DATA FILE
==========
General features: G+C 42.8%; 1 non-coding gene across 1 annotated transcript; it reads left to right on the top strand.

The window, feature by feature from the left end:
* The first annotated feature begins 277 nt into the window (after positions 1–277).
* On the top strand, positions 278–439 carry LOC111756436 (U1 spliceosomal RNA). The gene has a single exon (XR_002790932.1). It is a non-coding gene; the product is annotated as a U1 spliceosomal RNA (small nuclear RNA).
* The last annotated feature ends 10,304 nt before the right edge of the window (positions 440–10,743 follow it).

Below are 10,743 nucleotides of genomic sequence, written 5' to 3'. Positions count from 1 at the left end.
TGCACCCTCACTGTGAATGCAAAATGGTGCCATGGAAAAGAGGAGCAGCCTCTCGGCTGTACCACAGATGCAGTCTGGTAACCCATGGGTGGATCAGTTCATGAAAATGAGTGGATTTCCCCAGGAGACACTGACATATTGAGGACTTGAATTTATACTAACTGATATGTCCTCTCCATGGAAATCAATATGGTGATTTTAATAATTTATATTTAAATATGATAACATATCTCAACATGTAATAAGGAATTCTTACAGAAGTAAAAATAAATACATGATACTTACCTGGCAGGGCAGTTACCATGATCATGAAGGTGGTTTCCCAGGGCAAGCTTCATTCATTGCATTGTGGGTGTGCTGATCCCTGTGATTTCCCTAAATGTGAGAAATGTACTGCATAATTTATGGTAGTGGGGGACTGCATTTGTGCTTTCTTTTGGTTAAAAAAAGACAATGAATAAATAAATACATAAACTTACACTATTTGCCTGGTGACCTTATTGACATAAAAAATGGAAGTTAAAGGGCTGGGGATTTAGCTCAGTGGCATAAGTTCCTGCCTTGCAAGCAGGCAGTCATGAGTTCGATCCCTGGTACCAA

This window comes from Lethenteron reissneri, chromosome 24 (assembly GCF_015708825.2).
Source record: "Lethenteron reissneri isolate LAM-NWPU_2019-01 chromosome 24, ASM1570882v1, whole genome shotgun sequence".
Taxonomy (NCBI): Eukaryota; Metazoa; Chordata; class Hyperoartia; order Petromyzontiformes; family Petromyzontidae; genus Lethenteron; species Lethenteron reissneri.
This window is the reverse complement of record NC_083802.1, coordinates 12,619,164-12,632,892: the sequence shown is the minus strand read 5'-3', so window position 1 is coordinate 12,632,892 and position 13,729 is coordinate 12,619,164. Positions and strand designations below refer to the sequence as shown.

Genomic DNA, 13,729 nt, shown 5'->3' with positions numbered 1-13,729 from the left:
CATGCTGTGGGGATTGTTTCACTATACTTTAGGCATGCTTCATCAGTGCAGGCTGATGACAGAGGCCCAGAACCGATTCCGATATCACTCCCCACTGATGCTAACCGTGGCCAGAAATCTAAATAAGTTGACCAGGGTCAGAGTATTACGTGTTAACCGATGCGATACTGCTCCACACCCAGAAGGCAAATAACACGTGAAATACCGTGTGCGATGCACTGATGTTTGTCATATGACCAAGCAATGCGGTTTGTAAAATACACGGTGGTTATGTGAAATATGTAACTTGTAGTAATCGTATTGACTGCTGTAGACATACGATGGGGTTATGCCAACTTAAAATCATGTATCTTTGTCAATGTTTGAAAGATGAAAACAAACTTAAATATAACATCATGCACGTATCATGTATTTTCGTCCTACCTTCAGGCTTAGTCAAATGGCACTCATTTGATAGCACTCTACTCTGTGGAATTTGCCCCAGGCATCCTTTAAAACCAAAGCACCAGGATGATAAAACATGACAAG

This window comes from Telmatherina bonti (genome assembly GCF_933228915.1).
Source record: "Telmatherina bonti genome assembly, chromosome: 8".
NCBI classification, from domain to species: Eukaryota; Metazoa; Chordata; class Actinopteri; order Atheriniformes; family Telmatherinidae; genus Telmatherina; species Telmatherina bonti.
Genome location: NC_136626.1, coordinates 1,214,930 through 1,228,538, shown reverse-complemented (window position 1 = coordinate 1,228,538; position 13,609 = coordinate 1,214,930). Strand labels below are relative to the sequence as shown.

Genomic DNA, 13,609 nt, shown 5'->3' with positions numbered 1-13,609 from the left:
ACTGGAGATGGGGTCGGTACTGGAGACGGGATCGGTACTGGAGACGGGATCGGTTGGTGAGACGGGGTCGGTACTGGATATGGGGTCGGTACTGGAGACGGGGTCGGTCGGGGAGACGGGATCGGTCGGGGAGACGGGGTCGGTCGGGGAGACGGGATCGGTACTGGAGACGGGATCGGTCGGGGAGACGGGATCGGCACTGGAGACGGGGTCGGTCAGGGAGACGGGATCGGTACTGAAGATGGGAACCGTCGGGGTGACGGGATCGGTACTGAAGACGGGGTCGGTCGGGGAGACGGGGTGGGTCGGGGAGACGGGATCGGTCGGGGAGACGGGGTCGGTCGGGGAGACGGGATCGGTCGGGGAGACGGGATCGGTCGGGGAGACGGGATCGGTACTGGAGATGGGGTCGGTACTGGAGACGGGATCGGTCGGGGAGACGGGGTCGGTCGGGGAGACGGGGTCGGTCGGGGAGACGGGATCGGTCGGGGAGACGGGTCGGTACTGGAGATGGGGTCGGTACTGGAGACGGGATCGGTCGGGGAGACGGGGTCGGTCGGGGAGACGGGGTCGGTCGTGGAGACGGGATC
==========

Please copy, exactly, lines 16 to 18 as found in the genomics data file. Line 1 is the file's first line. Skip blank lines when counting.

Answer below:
NCBI classification, from domain to species: Eukaryota; Metazoa; Chordata; class Actinopteri; order Atheriniformes; family Telmatherinidae; genus Telmatherina; species Telmatherina bonti.
Genome location: NC_136626.1, coordinates 1,214,930 through 1,228,538, shown reverse-complemented (window position 1 = coordinate 1,228,538; position 13,609 = coordinate 1,214,930). Strand labels below are relative to the sequence as shown.

Genomic DNA, 13,609 nt, shown 5'->3' with positions numbered 1-13,609 from the left: